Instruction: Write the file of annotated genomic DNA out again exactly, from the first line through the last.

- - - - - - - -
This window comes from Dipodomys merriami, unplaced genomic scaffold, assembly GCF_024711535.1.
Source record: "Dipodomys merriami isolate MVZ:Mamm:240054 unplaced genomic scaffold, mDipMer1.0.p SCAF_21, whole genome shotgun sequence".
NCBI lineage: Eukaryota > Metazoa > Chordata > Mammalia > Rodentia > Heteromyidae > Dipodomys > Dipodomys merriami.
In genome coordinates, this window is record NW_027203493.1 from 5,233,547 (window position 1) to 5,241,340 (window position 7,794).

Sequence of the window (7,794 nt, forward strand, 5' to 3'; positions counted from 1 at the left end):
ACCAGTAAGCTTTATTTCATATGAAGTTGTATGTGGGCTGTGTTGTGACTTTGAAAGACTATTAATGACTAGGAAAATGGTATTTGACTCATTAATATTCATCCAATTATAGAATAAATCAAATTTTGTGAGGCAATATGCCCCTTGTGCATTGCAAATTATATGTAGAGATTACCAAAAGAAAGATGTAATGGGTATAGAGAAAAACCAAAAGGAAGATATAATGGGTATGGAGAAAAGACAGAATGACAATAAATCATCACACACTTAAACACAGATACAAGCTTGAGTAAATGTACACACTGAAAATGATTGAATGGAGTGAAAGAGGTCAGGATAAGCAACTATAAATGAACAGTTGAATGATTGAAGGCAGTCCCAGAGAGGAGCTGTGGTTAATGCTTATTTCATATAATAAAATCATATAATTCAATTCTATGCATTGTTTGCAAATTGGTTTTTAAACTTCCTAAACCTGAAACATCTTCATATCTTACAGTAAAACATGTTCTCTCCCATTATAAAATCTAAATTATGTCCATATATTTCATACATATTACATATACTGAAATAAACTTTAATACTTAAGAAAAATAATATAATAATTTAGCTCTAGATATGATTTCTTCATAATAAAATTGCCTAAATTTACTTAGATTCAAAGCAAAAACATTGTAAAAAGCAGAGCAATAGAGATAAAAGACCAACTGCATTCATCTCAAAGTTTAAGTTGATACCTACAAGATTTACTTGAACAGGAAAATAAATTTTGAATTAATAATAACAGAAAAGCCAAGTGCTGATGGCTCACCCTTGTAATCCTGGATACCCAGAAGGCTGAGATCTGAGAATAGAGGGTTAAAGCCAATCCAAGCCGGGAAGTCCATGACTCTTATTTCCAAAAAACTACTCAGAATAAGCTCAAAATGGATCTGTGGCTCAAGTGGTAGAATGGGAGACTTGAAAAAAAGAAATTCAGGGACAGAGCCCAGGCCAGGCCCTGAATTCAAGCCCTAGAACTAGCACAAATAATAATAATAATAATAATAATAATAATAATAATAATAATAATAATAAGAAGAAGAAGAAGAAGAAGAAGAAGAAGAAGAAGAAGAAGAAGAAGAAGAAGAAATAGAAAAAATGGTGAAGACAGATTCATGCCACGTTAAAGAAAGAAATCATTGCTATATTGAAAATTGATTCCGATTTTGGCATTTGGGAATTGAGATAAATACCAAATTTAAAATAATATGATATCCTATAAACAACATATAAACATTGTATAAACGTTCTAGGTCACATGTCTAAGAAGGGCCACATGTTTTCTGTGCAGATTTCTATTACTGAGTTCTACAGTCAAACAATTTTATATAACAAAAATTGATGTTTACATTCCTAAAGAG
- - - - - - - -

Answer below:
This window comes from Dipodomys merriami, unplaced genomic scaffold, assembly GCF_024711535.1.
Source record: "Dipodomys merriami isolate MVZ:Mamm:240054 unplaced genomic scaffold, mDipMer1.0.p SCAF_21, whole genome shotgun sequence".
NCBI lineage: Eukaryota > Metazoa > Chordata > Mammalia > Rodentia > Heteromyidae > Dipodomys > Dipodomys merriami.
In genome coordinates, this window is record NW_027203493.1 from 5,233,547 (window position 1) to 5,241,340 (window position 7,794).

Sequence of the window (7,794 nt, forward strand, 5' to 3'; positions counted from 1 at the left end):
ACCAGTAAGCTTTATTTCATATGAAGTTGTATGTGGGCTGTGTTGTGACTTTGAAAGACTATTAATGACTAGGAAAATGGTATTTGACTCATTAATATTCATCCAATTATAGAATAAATCAAATTTTGTGAGGCAATATGCCCCTTGTGCATTGCAAATTATATGTAGAGATTACCAAAAGAAAGATGTAATGGGTATAGAGAAAAACCAAAAGGAAGATATAATGGGTATGGAGAAAAGACAGAATGACAATAAATCATCACACACTTAAACACAGATACAAGCTTGAGTAAATGTACACACTGAAAATGATTGAATGGAGTGAAAGAGGTCAGGATAAGCAACTATAAATGAACAGTTGAATGATTGAAGGCAGTCCCAGAGAGGAGCTGTGGTTAATGCTTATTTCATATAATAAAATCATATAATTCAATTCTATGCATTGTTTGCAAATTGGTTTTTAAACTTCCTAAACCTGAAACATCTTCATATCTTACAGTAAAACATGTTCTCTCCCATTATAAAATCTAAATTATGTCCATATATTTCATACATATTACATATACTGAAATAAACTTTAATACTTAAGAAAAATAATATAATAATTTAGCTCTAGATATGATTTCTTCATAATAAAATTGCCTAAATTTACTTAGATTCAAAGCAAAAACATTGTAAAAAGCAGAGCAATAGAGATAAAAGACCAACTGCATTCATCTCAAAGTTTAAGTTGATACCTACAAGATTTACTTGAACAGGAAAATAAATTTTGAATTAATAATAACAGAAAAGCCAAGTGCTGATGGCTCACCCTTGTAATCCTGGATACCCAGAAGGCTGAGATCTGAGAATAGAGGGTTAAAGCCAATCCAAGCCGGGAAGTCCATGACTCTTATTTCCAAAAAACTACTCAGAATAAGCTCAAAATGGATCTGTGGCTCAAGTGGTAGAATGGGAGACTTGAAAAAAAGAAATTCAGGGACAGAGCCCAGGCCAGGCCCTGAATTCAAGCCCTAGAACTAGCACAAATAATAATAATAATAATAATAATAATAATAATAATAATAATAATAATAAGAAGAAGAAGAAGAAGAAGAAGAAGAAGAAGAAGAAGAAGAAGAAGAAGAAGAAATAGAAAAAATGGTGAAGACAGATTCATGCCACGTTAAAGAAAGAAATCATTGCTATATTGAAAATTGATTCCGATTTTGGCATTTGGGAATTGAGATAAATACCAAATTTAAAATAATATGATATCCTATAAACAACATATAAACATTGTATAAACGTTCTAGGTCACATGTCTAAGAAGGGCCACATGTTTTCTGTGCAGATTTCTATTACTGAGTTCTACAGTCAAACAATTTTATATAACAAAAATTGATGTTTACATTCCTAAAGAG